Chronic obstructive pulmonary disease (COPD) is a progressive disease of the lungs that makes it hard to breathe. The condition gets worse over time due to gradual damage to the lungs. COPD is most commonly seen in smokers.
Chronic obstructive pulmonary disease is usually combination of two diseases. One of them is chronic bronchitis where bronchial tubes get inflamed and cause chronic cough with mucus production. Chronic bronchitis is also characterized by narrow or blocked airways which make it hard to breathe. Another factor in chronic obstructive pulmonary disease is emphysema. Emphysema occurs when the air sacs are destroyed and lose their elasticity. Due to damages of air sacs, reduced amount of air gets in and out of lungs leading to shortness of breath.
Causes of Chronic Obstructive Pulmonary Disease
Tobacco use is the leading cause of chronic obstructive pulmonary disease, because this lung irritant damages the airways and tear down the stretchy fibers in the organ. Apart from smoking, prolonged exposure to chemical fumes, dust or air pollution may also lead to COPD. Since lung damage develops gradually, symptoms of chronic obstructive pulmonary disease occur in people over 60 years of age. People who had severe lung infection in childhood are more prone to COPD.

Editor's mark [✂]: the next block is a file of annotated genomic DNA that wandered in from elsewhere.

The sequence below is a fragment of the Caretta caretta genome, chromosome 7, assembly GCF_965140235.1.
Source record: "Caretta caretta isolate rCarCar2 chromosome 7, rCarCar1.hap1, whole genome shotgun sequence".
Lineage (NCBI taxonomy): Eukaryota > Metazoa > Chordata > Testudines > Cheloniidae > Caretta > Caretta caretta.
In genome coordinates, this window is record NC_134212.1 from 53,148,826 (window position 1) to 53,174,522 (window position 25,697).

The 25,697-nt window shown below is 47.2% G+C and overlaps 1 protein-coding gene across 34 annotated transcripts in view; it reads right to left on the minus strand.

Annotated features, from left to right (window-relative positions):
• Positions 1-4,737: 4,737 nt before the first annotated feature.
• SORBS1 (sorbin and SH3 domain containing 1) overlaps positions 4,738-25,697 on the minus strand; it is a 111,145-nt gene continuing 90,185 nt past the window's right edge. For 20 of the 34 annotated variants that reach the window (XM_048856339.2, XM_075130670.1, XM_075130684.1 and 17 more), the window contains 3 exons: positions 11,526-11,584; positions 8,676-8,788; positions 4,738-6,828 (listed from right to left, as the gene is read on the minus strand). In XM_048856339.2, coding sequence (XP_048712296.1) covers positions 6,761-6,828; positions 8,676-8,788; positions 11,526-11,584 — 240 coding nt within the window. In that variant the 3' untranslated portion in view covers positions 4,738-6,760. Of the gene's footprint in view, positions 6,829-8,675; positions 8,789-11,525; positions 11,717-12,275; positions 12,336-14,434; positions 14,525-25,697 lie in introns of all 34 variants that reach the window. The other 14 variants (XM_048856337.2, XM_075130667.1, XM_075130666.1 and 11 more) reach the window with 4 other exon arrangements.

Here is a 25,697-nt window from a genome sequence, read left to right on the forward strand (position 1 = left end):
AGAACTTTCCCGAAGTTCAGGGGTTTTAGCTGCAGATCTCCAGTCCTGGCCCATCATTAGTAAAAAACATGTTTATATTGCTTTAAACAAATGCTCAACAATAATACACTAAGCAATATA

Symptoms of Chronic Obstructive Pulmonary Disease
The most common symptom of COPD is cough that is productive with sputum. The cough initially comes and goes but over time becomes chronic (persistent). Shortness of breath is another common symptom, which is most noticeable during physical activity. As chronic obstructive pulmonary disease progresses, shortness of breath occurs even with minimal strain. Weight loss and weakness are common in COPD as well. The condition is followed sudden flare ups which is known as COD exacerbation and it may range from mild to life threatening. With progression of the disease, the flare ups get more severe.
Diagnosis of Chronic Obstructive Pulmonary Disease
To diagnose chronic obstructive pulmonary disease, a physician will first do physical exam and listen to the lungs. Medical history is also taken into account. The doctor will inquire whether the patient smokes or has been exposed to any other lung irritants. Pulmonary function test, called spirometry is performed to evaluate the amount of airway obstruction. Finally, chest x-rays are useful to rule out lung infection (pneumonia) or lung cancer that may cause the same symptoms.
Treatment of Chronic Obstructive Pulmonary Disease
The best way to treat COPD is to quit smoking. That will prevent further deterioration in lung function. To help with nicotine withdrawal symptoms, the doctor may prescribe nicotine lozenge, nicotine nasal spray, nicotine skin patches, or nicotine chewing gums. COPD can be also treated with medications such as inhaled bronchodilators. Influenza and pneumonia vaccinations are given to prevent lung infections in patients with COPD since it may significantly worsen the condition. The patient is also advised to avoid smoke, pollution, cold and dry air, to take plenty of rest, regularly exercise and eat proper diet.